The British Dental Health Foundation  has backed research that says smiling can give more pleasure than sex or chocolate but added that people need to keep their smile looking its best for maximum effect.

The BDHF was commenting after scientists revealed that a smile gives the same level of stimulation as eating 2,000 chocolate bars or receiving 16,000 in cash.

The clinical tests, carried out on volunteers in Scotland, measured brain and heart activity as participants were shown pictures of people smiling and given money and chocolate.

Seeing a smile creates what is termed as a `halo' effect, helping us to remember other happy events more vividly, feel more optimistic, more positive and more motivated. We have long been drawing attention to the fact that smiling increases happiness both in yourself and those around you, so it is good to receive the backing of this scientific research.

A healthy smile can improve your confidence, help you make friends and help you to succeed in your career, so you need to keep it looking its best. Hopefully this research will get more people thinking about their oral health.'
5/07

June is also Dairy Month.

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June is National Safety Month

Sponsored by the National Safety Council, this is a great time to encourage active, sports enthusiast patients to consider the importance of:

bulletCustom fitted mouthguards or 
bulletEMT ToothSaver system that protects a knocked out tooth for up to 24 hours before replantation

6/04

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10 Ways To Protect Your Teeth

1.  Brush Right

     Position the head of your toothbrush toward your gums as a 45 degree angle and move it back and forth gently in short strokes.  Do this for 3 minutes or the length of a song on the radio.

2.  Exercise Cautiously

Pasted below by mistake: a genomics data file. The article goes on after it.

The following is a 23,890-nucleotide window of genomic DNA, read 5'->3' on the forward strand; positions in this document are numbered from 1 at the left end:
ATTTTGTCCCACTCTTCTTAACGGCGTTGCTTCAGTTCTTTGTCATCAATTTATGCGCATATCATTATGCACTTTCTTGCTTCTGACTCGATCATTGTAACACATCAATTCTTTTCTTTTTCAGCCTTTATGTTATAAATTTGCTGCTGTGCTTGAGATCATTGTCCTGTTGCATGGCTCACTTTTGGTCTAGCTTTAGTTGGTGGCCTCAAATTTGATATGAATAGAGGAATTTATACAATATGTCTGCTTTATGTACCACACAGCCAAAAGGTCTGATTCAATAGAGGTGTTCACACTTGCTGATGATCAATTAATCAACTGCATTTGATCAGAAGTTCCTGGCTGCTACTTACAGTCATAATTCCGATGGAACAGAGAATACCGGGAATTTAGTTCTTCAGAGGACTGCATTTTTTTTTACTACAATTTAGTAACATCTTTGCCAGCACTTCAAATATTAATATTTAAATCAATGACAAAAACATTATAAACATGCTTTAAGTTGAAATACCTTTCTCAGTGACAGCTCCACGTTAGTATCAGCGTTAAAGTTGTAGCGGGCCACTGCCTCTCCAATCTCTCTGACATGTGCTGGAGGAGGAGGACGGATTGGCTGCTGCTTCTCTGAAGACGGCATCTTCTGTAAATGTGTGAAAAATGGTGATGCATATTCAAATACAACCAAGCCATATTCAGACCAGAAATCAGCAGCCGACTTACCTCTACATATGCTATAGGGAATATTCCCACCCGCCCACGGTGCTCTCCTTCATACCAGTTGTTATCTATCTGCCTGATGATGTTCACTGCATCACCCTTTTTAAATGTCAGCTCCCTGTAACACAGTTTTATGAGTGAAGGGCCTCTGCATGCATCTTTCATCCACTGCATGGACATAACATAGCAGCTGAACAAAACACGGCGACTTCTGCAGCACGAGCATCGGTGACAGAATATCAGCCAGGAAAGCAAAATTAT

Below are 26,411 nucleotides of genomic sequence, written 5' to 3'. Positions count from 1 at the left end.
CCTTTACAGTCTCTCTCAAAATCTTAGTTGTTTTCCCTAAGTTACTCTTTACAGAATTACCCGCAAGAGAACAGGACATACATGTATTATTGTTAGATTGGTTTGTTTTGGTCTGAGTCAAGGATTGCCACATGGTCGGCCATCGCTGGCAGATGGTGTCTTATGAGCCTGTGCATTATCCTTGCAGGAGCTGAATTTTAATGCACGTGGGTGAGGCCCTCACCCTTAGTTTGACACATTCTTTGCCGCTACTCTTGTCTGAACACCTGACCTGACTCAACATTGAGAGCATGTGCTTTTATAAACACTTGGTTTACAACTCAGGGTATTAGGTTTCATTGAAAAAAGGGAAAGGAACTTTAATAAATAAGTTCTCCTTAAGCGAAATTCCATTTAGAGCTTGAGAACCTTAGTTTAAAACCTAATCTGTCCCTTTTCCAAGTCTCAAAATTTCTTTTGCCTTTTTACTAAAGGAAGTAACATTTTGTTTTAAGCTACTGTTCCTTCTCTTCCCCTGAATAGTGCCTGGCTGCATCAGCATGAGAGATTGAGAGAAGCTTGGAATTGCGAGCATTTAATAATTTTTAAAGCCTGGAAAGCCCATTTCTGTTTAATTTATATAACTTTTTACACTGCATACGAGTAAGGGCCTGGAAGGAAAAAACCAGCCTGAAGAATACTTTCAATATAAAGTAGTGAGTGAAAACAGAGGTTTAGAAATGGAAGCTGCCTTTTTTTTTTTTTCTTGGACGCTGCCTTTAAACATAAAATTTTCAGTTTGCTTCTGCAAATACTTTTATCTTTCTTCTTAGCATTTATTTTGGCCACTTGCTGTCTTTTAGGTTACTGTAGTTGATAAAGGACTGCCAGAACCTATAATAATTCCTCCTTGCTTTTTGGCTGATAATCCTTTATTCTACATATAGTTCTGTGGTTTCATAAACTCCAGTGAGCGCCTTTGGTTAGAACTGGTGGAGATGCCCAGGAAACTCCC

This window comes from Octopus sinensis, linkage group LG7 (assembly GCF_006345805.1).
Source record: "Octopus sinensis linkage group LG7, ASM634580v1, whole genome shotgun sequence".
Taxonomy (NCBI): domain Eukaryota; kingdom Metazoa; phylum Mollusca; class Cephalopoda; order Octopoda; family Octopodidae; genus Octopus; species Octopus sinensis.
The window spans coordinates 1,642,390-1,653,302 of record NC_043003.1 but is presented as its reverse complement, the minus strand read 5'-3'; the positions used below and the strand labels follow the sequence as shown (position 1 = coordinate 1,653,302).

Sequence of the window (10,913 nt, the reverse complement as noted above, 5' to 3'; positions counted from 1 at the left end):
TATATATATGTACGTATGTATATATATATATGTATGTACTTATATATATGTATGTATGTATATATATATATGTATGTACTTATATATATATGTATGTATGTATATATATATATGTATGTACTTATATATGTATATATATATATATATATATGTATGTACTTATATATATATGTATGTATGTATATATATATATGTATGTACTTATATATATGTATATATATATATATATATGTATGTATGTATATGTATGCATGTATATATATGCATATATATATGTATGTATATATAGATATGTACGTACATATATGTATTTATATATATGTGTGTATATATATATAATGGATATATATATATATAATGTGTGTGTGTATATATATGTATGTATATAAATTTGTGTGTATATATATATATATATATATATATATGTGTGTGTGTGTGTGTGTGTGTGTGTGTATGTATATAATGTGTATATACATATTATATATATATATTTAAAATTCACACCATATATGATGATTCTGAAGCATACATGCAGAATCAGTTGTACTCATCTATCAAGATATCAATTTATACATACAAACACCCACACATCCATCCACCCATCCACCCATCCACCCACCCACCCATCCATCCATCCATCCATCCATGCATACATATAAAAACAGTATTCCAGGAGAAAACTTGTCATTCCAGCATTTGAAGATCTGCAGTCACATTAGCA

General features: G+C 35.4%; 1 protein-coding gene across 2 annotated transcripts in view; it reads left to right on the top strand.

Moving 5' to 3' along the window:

If you play sports or are involved in rigorous activities get a mouth guard especially if you have braces, veneers or bridges.

3.  Don't Ignore Stomach Problems

     Gastrointestinal reflux syndrome can cause stomach acid to travel back into the mouth and erode tooth enamel as well as introduce infection causing bacteria into the gum that can lead to periodontal disease or even tooth loss. 

4.  See Your Dentist Twice a Year

     Often oral problems cause no pain and can go undetected and get worse.  To save you discomfort and money had a dental exam  and tooth polishing every six months.

5.  Know the Side Effects of Medication

     Over 400 drugs can indirectly affect your dental health.  Tell your dentist about your prescriptions, you may need a high fluoride rinse or gel to protect your teeth.

6.  Stop Clenching and Grinding Your Teeth

    Bruxism or grinding your teeth puts pressure of up to 250 pounds per square inch on your teeth.  This can cause gums to recede and accelerate periodontal disease.  If you wake up with a sore neck or jaw or have frequent headaches talk to your dentist about a splint or NTI.

7.  Don't Smoke

     Smokers are four times more likely than nonsmokers to have gum disease.  Smoking can also cause oral cancer.

8.  Use Your Teeth ONLY for Chewing Food

     Tearing, cracking or biting objects or chewing on hard things can crack or break your teeth and cause loosen fillings and crowns.

9.  Floss, Floss, Floss

     If you don't floss you miss cleaning 30% of each tooth's surface leaving sticky, bacteria laden plaque between your teeth that can cause gum disease and tooth loss.  Floss regularly,  at least once a day.

10.  Watch Out for Teeth Damaging Foods

     Popcorn kernels, frozen candy bars and ice cubes can crack your teeth.  Pop contains acid and sugar that will erode tooth enamel and coffee and tea will stain your teeth.

Brush Free Ways To Clean Your Teeth:

bulletChew sugarless gum after every meal or snack.
bulletEat cheese to boost calcium levels and protect and remineralize your teeth.
bulletSwish with water after you eat

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Fitness, June 2002, pg 66.

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PLEASE NOTE: The information contained herein is intended for educational purposes only.  It is not intended and should not be construed as the delivery of dental/medical care and is not a substitute for personal hands on dental/medical attention, diagnosis or treatment.  Persons requiring diagnosis, treatment, or with specific questions are urged to contact your family dental/health care provider for appropriate care.